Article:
Lachlan Turner is the Technical Director of CSC’s Security Testing and Certification Labs with over 10 years of experience in cyber security specializing in Common Criteria. Lachlan served as a member of the Common Criteria Interpretations Management Board (CCIMB) and has held roles as certifier, evaluator and consultant across multiple schemes – Australia/New Zealand, Canada, USA, Malaysia and Italy. Lachlan provides technical leadership to CSC’s four accredited CC labs and is passionate about helping vendors through the evaluation process to achieve their business goals and gain maximum value from their security assurance investments.
Jason Cunningham leads the FIPS 140-2 program at CSC and has over 10 years of experience in IT security. Throughout his career, Jason has been involved in numerous security related projects covering a wide range of technologies.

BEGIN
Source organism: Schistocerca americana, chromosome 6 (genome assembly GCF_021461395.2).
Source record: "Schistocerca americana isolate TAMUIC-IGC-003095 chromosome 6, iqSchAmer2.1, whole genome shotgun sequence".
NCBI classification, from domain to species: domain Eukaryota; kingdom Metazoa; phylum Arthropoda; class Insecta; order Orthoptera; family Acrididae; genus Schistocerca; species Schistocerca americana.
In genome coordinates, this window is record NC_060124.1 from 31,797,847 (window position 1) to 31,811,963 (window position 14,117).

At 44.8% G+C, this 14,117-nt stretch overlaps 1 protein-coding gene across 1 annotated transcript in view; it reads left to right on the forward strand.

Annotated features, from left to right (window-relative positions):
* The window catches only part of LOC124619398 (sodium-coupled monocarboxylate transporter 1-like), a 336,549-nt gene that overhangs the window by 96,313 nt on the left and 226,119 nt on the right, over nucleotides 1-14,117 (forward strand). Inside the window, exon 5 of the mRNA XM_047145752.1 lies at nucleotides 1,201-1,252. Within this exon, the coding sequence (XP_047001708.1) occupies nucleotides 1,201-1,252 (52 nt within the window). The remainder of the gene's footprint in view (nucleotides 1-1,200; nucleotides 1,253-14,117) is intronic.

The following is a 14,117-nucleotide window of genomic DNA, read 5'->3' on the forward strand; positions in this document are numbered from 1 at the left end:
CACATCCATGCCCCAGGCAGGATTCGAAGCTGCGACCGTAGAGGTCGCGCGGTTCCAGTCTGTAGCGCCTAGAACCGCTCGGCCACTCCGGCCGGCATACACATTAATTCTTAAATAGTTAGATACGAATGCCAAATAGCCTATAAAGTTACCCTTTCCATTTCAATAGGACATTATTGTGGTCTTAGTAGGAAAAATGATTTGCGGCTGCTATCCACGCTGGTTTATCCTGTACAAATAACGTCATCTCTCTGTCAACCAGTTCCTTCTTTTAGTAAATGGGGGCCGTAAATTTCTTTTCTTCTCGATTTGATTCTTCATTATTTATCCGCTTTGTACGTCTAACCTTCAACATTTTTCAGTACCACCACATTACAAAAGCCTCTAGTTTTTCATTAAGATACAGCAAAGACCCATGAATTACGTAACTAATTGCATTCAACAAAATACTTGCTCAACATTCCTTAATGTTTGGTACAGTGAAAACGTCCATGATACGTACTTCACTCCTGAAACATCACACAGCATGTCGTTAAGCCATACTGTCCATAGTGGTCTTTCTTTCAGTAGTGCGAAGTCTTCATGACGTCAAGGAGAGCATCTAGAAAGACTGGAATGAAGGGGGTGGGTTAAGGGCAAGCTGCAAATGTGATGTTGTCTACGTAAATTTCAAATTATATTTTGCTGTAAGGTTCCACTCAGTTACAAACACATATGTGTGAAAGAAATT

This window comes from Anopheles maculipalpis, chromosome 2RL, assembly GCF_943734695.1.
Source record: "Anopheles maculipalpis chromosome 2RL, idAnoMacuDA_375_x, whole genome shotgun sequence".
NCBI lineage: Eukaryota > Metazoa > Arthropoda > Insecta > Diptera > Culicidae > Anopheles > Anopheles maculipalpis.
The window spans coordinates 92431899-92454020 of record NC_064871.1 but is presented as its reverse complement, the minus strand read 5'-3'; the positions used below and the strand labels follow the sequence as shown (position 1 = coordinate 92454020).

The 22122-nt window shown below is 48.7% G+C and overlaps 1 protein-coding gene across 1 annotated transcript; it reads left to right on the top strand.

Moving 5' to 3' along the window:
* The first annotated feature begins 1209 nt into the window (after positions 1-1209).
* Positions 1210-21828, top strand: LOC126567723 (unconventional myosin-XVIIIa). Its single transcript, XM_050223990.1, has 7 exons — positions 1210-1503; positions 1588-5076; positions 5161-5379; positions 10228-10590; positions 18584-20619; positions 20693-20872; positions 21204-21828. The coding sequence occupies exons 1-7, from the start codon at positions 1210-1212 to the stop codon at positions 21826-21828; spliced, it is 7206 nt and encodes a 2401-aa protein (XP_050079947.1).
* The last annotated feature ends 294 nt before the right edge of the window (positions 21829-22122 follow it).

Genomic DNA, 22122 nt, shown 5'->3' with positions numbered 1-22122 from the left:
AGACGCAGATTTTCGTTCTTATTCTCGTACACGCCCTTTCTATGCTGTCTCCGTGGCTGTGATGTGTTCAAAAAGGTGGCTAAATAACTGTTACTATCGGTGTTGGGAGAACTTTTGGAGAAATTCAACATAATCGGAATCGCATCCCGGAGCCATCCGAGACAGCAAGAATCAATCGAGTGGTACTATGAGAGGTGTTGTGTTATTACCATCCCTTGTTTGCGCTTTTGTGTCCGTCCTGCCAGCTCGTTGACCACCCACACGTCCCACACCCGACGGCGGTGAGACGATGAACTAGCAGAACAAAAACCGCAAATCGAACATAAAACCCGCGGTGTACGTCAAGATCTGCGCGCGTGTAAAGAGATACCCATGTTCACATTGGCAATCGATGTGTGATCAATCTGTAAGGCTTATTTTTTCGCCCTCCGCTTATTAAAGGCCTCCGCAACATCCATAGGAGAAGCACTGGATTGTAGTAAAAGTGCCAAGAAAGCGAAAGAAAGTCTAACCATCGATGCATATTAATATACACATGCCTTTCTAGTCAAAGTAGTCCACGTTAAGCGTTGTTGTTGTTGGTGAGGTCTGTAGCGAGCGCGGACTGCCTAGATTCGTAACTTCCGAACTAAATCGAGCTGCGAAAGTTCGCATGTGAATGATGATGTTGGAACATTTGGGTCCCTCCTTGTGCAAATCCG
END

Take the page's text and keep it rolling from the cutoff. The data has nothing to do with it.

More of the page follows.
Maureen Barry is the Deputy Director for CSC’s Security Testing and Certification Labs (STCL) and primarily manages the Canadian laboratory. She is also a Global Product Manager responsible for developing, managing, and executing the Cybersecurity Offering program for STCL across four countries: Canada, USA, Australia and Germany. She has almost 10 years of experience in Common Criteria in addition to over 10 years of experience in IT.
Corsec Lead Engineer Darryl Johnson was also a member of the panel discussing entropy testing and contributed to the writing of this post.
For help with your FIPS 140-2 or Common Criteria evaluation, or if you have questions about entropy testing and how it might affect your next evaluation, contact us.